In grade school we learned the 3 R’s: reading, writing, arithmetic. Or in keeping with the alliteration – ‘rithmetic. I always had trouble with arithmetic both as a class and as an “r”. My OCD rejected that phrase because it didn’t make sense to me. Plus, unfortunately I’m not fluent in math. Writing at least starts with the right sound.
I like to listen to podcasts and particularly NPR. Recently I listened to “This American Life” and a discussion of Fermi’s Paradox. I am familiar with Fermi. Fermi and his scientist friends were at lunch at Los Alamos randomly talking about aliens. If there is intelligent life out there, where are they? Are we alone? Are there aliens?
The producer David Kestenbaum explored the possibilities. He visited his old physics professor and they applied the Drake equation to determine the probability. Being math illiterate, I had never heard of this. The Drake equation is basically trying to calculate how many other civilizations are out there. They multiplied things like how often stars form in a galaxy, what fraction of those have planets around them, odds of life evolving, odds of intelligent life developing, and how long civilizations last.
I was sorry that I had not paid more attention in math class. For a show about math, I could not stop listening. In the end the paradox was not answered. Isn’t that what makes it a paradox? There is, however, a probability that maybe there are aliens. Maybe they live among us.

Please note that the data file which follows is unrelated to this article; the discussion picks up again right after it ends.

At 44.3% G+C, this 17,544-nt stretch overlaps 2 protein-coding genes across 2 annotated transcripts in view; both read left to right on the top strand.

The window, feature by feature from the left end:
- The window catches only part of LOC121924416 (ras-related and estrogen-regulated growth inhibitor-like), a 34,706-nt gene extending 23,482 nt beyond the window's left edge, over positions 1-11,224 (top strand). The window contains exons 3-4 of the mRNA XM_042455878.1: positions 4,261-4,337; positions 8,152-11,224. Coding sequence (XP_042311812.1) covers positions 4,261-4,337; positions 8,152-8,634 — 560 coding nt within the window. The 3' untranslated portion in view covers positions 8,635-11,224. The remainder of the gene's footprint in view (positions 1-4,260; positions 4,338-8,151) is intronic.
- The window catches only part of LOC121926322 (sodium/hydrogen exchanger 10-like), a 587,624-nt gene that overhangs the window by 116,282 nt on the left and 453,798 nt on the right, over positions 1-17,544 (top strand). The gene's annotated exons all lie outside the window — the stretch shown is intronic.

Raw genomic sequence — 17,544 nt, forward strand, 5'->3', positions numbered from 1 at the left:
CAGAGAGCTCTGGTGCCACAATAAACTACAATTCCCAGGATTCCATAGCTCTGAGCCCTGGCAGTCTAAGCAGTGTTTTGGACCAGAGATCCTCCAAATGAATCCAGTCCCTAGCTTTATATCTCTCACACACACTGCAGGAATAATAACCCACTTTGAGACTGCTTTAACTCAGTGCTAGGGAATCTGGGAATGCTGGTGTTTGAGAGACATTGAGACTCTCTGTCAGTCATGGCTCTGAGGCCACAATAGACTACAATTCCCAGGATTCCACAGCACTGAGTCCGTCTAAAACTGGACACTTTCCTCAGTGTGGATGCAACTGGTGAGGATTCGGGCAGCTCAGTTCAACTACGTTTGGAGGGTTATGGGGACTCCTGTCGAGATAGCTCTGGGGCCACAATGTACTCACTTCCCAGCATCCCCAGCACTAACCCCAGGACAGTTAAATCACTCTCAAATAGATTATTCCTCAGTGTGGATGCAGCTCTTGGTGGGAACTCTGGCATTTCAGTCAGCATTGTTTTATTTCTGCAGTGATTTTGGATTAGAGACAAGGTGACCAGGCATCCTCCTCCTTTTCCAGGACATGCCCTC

Another podcast from NPR that I listen to is “Ask Me Another”. One of the games is based on the wisdom of the crowd. For example, a crowd guesses the number of jelly beans in a jar. When averaged together their answer is surprisingly accurate.
The audience is then asked a series of questions. One question was how many quills on a porcupine. A contestant then has the choice of choosing the audience’s answer or the resident expert Johnathon Colton. Colton applied pi and something about radius to determine his answer. The contestant decides who is closer: Colton or the audience. Colton walked us through his thought process. I had no idea what he was saying, but it was still fascinating.
I sometimes use math when running. I try to determine splits or how much faster my last mile needs to be to reach a certain pace. One stretch of road I run is 1.7 miles. If I run that twice how many miles is that? Working that out in my head takes my mind off the road for a few minutes.
My students ask occasionally what grade they need to make a test to raise their average. I laugh and laugh because they asked me a math question. Thank goodness for calculators.
Still, I was humbled and awestruck.
So how many quills does a porcupine have?